Q: I’m very interested in what you describe as the “fantasy of knowing” that drives much of the self-quantification movement. Can we pinpoint the origin of this fantasy and, if so, where? What are the implications of this fantasy’s persistence?

Well, the fantasy of knowing goes back at least to the ancient Greeks and the Delphic maxim to "Know thyself", and perhaps much further, to the idea of a god or gods who know all. Knowledge has always held power. But today our understanding is far more precise than in earlier times. We imagine that we can know ourselves as an accountant can look over the numbers and be sure that so much came in, so much was paid out. Ben Grosser, who created the Demetricator plugin for Facebook that strips away the numbers from your likes, talks about the "audit culture" of social media where we think we can audit ourselves as an accountant audits a company's finances. Grosser and many others tie this to capitalism. Others specifically connect it to neo-liberalism. I worry that the focus on numbers alone is reductionist. But last week I was at a workshop where Tamar Sharon, who is researching the quantified self, pointed out that numbers can be non-reductionist as well ( There are things that can be better expressed in numbers. Simply discarding the pleasure that many do seem to find in quantifying themselves is too simple.

Q: You do a seamless job of incorporating evidence in this book from novels, personal experience, and of course, scholarship from a variety of disciplines, including the social sciences and the humanities. What kind of methodology frames your research that allows you to draw on such a diverse set of sources to support for your argument?

I started off in comparative literature and also studied art history and media and communications, so I am used to thinking through literature and art. But when I was a grad student in the mid-nineties, very few comparative literature scholars or art histories or even media and communications scholars were even remotely interested in the digital. I found others interested in the digital online and at conferences that were multidisciplinary. I went to conferences with computer scientists, poets, ethnologists and philosophers. Today there is so much more research on the digital that you could be a digital sociologist or a scholar of electronic literature and never need to read work outside of your own discipline. I'm the kind of person who loves making connections, so I love to seek new perspectives and see how things fit together. I think it's important to keep some of the cross-disciplinarity of early research on the digital.

Q: By the end of the book, you claim that selfies and self-trackers allow us to rely only on ourselves to represent us rather than others. In what ways do you think we can help our students become critical producers and consumers of technology to maintain this agency? How do we maintain your optimism towards concerns with surveillance and privacy, in other words?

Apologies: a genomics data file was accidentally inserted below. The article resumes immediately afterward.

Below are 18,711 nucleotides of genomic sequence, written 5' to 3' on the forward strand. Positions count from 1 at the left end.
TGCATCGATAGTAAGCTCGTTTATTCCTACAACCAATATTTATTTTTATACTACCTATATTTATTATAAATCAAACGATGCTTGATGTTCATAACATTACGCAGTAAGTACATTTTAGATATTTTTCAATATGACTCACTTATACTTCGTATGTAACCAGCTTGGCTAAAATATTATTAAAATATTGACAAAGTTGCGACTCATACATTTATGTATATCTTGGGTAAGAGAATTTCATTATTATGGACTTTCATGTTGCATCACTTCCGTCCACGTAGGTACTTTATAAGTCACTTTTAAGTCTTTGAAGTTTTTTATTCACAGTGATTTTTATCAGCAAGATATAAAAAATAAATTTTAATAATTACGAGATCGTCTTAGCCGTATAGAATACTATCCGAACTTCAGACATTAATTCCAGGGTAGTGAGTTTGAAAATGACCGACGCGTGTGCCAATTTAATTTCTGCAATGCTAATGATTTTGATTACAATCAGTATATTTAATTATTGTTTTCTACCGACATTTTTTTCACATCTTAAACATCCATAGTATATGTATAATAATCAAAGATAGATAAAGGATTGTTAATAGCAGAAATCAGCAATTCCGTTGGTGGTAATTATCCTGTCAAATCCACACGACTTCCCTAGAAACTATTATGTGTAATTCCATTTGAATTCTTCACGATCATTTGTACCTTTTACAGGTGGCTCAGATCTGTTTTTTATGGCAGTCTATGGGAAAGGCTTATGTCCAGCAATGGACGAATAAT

I think simply discussing these issues with our students is key! Schools and parents have trained this generation to assume that constantly being surveilled is simply the way the natural state of the world. We don't let kids play at the park on their own and we insist that teens give us passwords to their social media accounts. In Illinois they just passed an act stating that schools can require students to give up their passwords on social media if they're suspected of cyberbullying. Apple's new family sharing has constant GPS tracking of your kids' phones as the default. Students need to hear their teachers talk about the dark sides of surveillance, and to be encouraged to discuss the balances between freedom, privacy and security. We need to help them think about what they share, how they share it and who they share it with - particularly the data that we don't really intend to share. I honestly think this is one of the most important tasks for the humanities in the coming years. The technology is being developed so fast that we aren't stopping to think about the consequences - we just adopt it. I love technology. My six year old is begging me for a Tinitell wristband-telephone for kids that lets parents track their whereabouts - and I can see why she thinks it sounds cool. And hey, she's at an age where she'd still love me to be next to her constantly. She's thrilled at the idea of me always knowing where she is. I trust that by the time she's ten or fourteen she'll feel differently.

We need to be optimistic. Critically optimistic. That's the only way we can build a better world.